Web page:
Riot police called in over protesters at Russian oligarch’s London mansion

Squatters display banners and a Ukrainian flag as they occupy a London building believed to be owned by a Russian oligarch
Associated Press/Alberto Pezzali

Riot police on Monday were called to a London mansion linked to billionaire Oleg Deripaska, an ally of Russian President Vladimir Putin, after it was taken over by squatters who said they were reclaiming the property for Ukrainians.

As the BBC reported, protesters were seen on the balconies of the central London mansion where they had hung banners declaring the property to be “liberated” and decrying Putin.

The group that took over the property is reportedly called the London Makhnovists, named after Ukrainian anarchist Nestor Makhno, who revolted against the Russian White Army.

The Metropolitan Police said that no one was found inside the property when they entered it, but added that it is “continuing to engage with those on the balcony as we balance the need for enforcement with the safety of all involved.”

Deripaska, the founder of numerous businesses including the metals and hydropower company EN+, was placed last week on a list of Putin allies to be subjected to sanctions by authorities. CNBC noted that the sanctions state that his assets will be seized and his travel restricted. Deripaska has been the subject of U.S. sanctions since 2018.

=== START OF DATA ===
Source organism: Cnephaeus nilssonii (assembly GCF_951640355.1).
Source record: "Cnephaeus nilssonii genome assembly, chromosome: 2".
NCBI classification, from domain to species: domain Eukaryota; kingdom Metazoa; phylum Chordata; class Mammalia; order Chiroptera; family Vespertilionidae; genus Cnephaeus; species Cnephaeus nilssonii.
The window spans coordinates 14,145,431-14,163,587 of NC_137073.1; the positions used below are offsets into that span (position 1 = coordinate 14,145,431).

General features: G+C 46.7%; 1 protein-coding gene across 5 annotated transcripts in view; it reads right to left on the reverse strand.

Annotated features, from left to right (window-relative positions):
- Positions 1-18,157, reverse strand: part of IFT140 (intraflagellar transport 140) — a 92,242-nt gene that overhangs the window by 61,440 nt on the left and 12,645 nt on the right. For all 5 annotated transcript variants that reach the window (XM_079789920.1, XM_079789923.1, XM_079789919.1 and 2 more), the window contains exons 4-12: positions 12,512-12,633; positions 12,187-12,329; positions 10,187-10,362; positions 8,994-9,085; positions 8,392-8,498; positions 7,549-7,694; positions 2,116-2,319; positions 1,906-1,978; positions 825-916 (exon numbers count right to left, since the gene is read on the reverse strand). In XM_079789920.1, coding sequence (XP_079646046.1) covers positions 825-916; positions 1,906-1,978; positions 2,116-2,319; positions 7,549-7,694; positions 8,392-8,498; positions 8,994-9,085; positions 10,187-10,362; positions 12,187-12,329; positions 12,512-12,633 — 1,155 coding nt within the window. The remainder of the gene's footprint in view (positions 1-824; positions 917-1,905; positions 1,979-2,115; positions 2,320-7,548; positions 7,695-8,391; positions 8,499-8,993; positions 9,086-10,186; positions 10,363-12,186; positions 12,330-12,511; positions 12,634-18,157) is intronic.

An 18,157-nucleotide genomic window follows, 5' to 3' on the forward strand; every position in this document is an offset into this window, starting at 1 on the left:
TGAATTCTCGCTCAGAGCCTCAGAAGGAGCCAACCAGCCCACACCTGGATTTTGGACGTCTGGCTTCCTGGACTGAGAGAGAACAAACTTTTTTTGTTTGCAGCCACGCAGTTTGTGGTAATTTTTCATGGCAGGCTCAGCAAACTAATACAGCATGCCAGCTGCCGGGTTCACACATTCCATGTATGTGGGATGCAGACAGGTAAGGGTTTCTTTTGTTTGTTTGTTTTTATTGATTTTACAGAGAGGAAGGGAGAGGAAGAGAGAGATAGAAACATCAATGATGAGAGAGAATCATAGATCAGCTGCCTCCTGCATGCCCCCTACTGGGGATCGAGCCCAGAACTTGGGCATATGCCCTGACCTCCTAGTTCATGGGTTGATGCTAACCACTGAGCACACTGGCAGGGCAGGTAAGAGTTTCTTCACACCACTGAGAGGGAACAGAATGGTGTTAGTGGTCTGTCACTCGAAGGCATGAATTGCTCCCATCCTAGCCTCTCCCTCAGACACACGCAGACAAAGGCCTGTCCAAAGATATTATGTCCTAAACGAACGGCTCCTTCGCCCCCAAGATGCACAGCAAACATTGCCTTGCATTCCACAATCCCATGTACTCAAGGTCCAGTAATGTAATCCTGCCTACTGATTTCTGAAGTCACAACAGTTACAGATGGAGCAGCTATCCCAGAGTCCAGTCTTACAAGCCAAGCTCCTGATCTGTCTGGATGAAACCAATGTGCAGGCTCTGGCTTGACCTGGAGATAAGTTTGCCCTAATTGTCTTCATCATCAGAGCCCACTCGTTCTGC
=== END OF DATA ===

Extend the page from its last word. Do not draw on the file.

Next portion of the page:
Deripaska’s wealth largely comes from the privatization of Russian state assets, according to CNBC.

The protesters gave statements to journalists while standing on the balcony, the BBC reported, with one addressing British Home Secretary Priti Patel and saying, “Don’t worry, we did your job — we did the housing, just send them here, we did the housing. Refugees welcome!”

“We’re demanding this property belong to Ukrainian refugees. Their houses have been destroyed and this guy [Deripaska] supported the war,” the protester added. “He knew the war was coming but he said nothing. His silence is violence.”

Some of the protesters appeared to imply that they had entered inside the house, telling reporters it was “massive,” with about 200 rooms inside.

A spokesperson for the British prime minister’s office told the BBC that squatting in a residential building is illegal, but added that the government was “working to identify the appropriate use for seized properties while owners are subject to sanctions.”

Tags BBC Great Britain London Oleg Deripaska oligarchs Russia Russian oligarchs U.K. Ukraine Ukraine invasion United Kingdom Vladimir Putin

Copyright 2023 Nexstar Media Inc. All rights reserved. This material may not be published, broadcast, rewritten, or redistributed.

See all Hill.TV See all Video

Most Popular

Load more


See all Video